“They say your first death is like your first love—and you’re never quite the same afterwards,” says Rebecca Norris Webb. The artist, who has long lived in New York City, embarked in 2005 to photograph her home state of South Dakota. After one of her brothers unexpectedly died the following year, her images began to change. Tones became more muted and delicate, the palette more autumnal. Descriptive views ceded to lyrical, enigmatic visions of a present imbued with the past. The series evolved into an elegy for her brother. “For months,” wrote the artist, “one of the few things that eased my unsettled heart was the landscape of South Dakota.”
Norris Webb describes the state as “dominated by space and silence and solitude, by brutal wind and extreme weather.” Her initial goal was to “capture what all that space feels like to someone who grew up there” and produce “a more intimate and personal view of the West” that would counteract and complement the majestic landscape views and roughneck adventure scenes of earlier photographers and painters. Her color photographs of fields, farms, town life, and wildlife grapple with humans’ impact on the land and how it has shaped their lives. They also form a eulogy for disappearing family farms and the small towns supported by them.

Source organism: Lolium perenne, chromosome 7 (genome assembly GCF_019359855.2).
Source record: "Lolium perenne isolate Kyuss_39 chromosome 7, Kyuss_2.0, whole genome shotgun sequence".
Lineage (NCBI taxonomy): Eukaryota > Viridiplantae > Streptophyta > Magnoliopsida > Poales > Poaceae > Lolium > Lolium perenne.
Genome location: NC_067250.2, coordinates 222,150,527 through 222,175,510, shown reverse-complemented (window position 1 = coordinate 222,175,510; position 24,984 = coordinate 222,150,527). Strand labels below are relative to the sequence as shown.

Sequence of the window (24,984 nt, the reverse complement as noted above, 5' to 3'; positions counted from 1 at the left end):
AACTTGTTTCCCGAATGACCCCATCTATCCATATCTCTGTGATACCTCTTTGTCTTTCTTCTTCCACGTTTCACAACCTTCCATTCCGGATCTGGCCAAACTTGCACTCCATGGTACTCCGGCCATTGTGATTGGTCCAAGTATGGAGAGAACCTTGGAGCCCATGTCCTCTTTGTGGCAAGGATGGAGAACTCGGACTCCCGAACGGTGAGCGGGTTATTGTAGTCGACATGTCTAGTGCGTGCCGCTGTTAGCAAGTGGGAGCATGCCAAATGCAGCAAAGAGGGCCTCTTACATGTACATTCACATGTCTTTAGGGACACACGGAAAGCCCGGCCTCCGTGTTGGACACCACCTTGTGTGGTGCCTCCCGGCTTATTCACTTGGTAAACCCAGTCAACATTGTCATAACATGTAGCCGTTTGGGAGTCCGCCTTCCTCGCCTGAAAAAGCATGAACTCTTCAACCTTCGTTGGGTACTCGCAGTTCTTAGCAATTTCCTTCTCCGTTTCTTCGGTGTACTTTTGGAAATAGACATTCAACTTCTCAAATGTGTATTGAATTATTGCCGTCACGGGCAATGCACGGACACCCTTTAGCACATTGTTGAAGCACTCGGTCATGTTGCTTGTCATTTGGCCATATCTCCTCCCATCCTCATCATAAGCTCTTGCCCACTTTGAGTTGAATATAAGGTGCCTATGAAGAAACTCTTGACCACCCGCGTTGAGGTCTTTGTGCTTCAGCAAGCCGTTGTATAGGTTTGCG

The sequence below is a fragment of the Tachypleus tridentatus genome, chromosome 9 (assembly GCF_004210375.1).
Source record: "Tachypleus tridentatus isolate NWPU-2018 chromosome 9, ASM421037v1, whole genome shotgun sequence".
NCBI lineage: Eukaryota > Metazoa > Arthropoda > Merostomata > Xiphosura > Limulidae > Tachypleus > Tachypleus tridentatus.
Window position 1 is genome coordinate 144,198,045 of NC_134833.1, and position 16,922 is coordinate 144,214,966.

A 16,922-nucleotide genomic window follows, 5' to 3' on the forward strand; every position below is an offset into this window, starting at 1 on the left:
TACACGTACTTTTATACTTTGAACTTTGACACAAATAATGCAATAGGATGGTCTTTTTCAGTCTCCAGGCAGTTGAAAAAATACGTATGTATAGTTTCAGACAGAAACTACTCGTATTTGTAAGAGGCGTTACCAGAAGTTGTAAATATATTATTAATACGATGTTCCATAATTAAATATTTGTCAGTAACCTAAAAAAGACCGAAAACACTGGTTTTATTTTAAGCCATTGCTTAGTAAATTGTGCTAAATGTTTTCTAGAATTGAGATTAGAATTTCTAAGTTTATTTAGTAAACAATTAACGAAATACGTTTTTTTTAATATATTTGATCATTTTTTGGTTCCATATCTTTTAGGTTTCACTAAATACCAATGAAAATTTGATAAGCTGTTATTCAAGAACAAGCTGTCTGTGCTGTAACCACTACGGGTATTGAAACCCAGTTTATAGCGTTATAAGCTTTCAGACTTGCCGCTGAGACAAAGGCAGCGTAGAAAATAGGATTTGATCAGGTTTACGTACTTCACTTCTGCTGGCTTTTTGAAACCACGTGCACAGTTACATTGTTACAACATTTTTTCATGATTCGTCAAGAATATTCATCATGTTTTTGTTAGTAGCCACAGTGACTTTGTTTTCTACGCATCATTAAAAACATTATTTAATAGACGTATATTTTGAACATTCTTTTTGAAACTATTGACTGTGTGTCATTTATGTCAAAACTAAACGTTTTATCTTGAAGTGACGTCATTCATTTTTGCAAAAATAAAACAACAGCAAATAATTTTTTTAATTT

On view will be about thirty color photographs and a poem written by the artist; she is a poet of place whose five books include My Dakota in addition to projects on zoos, Cuba, and Rochester, New York. My Dakota captures not just the state’s changing economy and landscape but also a personal catharsis. Norris Webb came to understand the series as a means of addressing her grief—“to try to absorb it, to distill it, and, ultimately, to let it go.”